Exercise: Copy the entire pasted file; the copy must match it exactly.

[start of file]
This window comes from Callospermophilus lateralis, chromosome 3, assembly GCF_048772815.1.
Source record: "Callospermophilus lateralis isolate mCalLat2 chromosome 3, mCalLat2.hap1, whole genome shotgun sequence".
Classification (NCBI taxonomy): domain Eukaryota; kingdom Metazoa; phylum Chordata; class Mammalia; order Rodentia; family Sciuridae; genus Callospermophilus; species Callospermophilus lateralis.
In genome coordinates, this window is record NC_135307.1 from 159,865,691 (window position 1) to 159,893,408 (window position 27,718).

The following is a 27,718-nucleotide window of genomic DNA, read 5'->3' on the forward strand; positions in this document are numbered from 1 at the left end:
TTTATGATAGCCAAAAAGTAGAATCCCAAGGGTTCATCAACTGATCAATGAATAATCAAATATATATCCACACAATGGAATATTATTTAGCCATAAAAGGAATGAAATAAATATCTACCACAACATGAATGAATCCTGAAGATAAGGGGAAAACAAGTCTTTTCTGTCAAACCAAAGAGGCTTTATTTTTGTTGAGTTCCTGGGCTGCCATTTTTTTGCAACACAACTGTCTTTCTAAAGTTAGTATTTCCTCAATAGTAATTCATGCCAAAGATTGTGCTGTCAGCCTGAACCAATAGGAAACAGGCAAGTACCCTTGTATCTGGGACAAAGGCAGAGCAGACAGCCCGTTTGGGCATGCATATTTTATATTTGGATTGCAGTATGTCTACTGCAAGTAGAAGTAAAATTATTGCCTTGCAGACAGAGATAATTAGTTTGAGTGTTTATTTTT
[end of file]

This window comes from Callospermophilus lateralis, chromosome 3, assembly GCF_048772815.1.
Source record: "Callospermophilus lateralis isolate mCalLat2 chromosome 3, mCalLat2.hap1, whole genome shotgun sequence".
Classification (NCBI taxonomy): domain Eukaryota; kingdom Metazoa; phylum Chordata; class Mammalia; order Rodentia; family Sciuridae; genus Callospermophilus; species Callospermophilus lateralis.
In genome coordinates, this window is record NC_135307.1 from 159,865,691 (window position 1) to 159,893,408 (window position 27,718).

The following is a 27,718-nucleotide window of genomic DNA, read 5'->3' on the forward strand; positions in this document are numbered from 1 at the left end:
TTTATGATAGCCAAAAAGTAGAATCCCAAGGGTTCATCAACTGATCAATGAATAATCAAATATATATCCACACAATGGAATATTATTTAGCCATAAAAGGAATGAAATAAATATCTACCACAACATGAATGAATCCTGAAGATAAGGGGAAAACAAGTCTTTTCTGTCAAACCAAAGAGGCTTTATTTTTGTTGAGTTCCTGGGCTGCCATTTTTTTGCAACACAACTGTCTTTCTAAAGTTAGTATTTCCTCAATAGTAATTCATGCCAAAGATTGTGCTGTCAGCCTGAACCAATAGGAAACAGGCAAGTACCCTTGTATCTGGGACAAAGGCAGAGCAGACAGCCCGTTTGGGCATGCATATTTTATATTTGGATTGCAGTATGTCTACTGCAAGTAGAAGTAAAATTATTGCCTTGCAGACAGAGATAATTAGTTTGAGTGTTTATTTTT